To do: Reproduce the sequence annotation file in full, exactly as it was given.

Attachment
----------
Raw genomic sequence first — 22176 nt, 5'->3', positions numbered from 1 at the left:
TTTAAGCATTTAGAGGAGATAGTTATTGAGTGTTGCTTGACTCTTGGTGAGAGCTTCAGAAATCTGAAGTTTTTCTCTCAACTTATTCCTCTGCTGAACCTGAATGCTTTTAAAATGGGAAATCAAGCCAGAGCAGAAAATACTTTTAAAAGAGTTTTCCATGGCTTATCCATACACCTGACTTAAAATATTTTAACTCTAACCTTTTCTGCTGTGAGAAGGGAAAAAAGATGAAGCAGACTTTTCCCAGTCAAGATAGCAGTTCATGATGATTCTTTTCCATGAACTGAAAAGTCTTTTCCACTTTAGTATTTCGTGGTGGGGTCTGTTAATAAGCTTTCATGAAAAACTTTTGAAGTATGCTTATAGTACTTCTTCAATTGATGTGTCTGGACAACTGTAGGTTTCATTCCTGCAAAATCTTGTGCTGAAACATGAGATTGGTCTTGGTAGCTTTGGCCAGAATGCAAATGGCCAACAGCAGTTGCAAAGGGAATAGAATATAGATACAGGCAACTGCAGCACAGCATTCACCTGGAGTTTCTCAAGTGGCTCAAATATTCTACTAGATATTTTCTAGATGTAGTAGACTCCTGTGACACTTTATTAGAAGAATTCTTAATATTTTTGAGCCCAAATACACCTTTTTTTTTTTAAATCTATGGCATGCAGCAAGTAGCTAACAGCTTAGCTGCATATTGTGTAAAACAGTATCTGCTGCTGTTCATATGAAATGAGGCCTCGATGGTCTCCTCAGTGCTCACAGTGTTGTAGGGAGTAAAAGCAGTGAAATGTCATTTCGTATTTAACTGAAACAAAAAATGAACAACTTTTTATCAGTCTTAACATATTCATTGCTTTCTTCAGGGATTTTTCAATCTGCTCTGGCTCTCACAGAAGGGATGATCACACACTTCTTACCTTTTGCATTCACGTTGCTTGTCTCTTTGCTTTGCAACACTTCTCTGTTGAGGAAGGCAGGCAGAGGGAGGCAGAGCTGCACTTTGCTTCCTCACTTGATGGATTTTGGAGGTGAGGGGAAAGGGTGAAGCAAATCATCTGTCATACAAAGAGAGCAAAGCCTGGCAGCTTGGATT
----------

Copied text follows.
Raw genomic sequence first — 22176 nt, 5'->3', positions numbered from 1 at the left:
TTTAAGCATTTAGAGGAGATAGTTATTGAGTGTTGCTTGACTCTTGGTGAGAGCTTCAGAAATCTGAAGTTTTTCTCTCAACTTATTCCTCTGCTGAACCTGAATGCTTTTAAAATGGGAAATCAAGCCAGAGCAGAAAATACTTTTAAAAGAGTTTTCCATGGCTTATCCATACACCTGACTTAAAATATTTTAACTCTAACCTTTTCTGCTGTGAGAAGGGAAAAAAGATGAAGCAGACTTTTCCCAGTCAAGATAGCAGTTCATGATGATTCTTTTCCATGAACTGAAAAGTCTTTTCCACTTTAGTATTTCGTGGTGGGGTCTGTTAATAAGCTTTCATGAAAAACTTTTGAAGTATGCTTATAGTACTTCTTCAATTGATGTGTCTGGACAACTGTAGGTTTCATTCCTGCAAAATCTTGTGCTGAAACATGAGATTGGTCTTGGTAGCTTTGGCCAGAATGCAAATGGCCAACAGCAGTTGCAAAGGGAATAGAATATAGATACAGGCAACTGCAGCACAGCATTCACCTGGAGTTTCTCAAGTGGCTCAAATATTCTACTAGATATTTTCTAGATGTAGTAGACTCCTGTGACACTTTATTAGAAGAATTCTTAATATTTTTGAGCCCAAATACACCTTTTTTTTTTTAAATCTATGGCATGCAGCAAGTAGCTAACAGCTTAGCTGCATATTGTGTAAAACAGTATCTGCTGCTGTTCATATGAAATGAGGCCTCGATGGTCTCCTCAGTGCTCACAGTGTTGTAGGGAGTAAAAGCAGTGAAATGTCATTTCGTATTTAACTGAAACAAAAAATGAACAACTTTTTATCAGTCTTAACATATTCATTGCTTTCTTCAGGGATTTTTCAATCTGCTCTGGCTCTCACAGAAGGGATGATCACACACTTCTTACCTTTTGCATTCACGTTGCTTGTCTCTTTGCTTTGCAACACTTCTCTGTTGAGGAAGGCAGGCAGAGGGAGGCAGAGCTGCACTTTGCTTCCTCACTTGATGGATTTTGGAGGTGAGGGGAAAGGGTGAAGCAAATCATCTGTCATACAAAGAGAGCAAAGCCTGGCAGCTTGGATT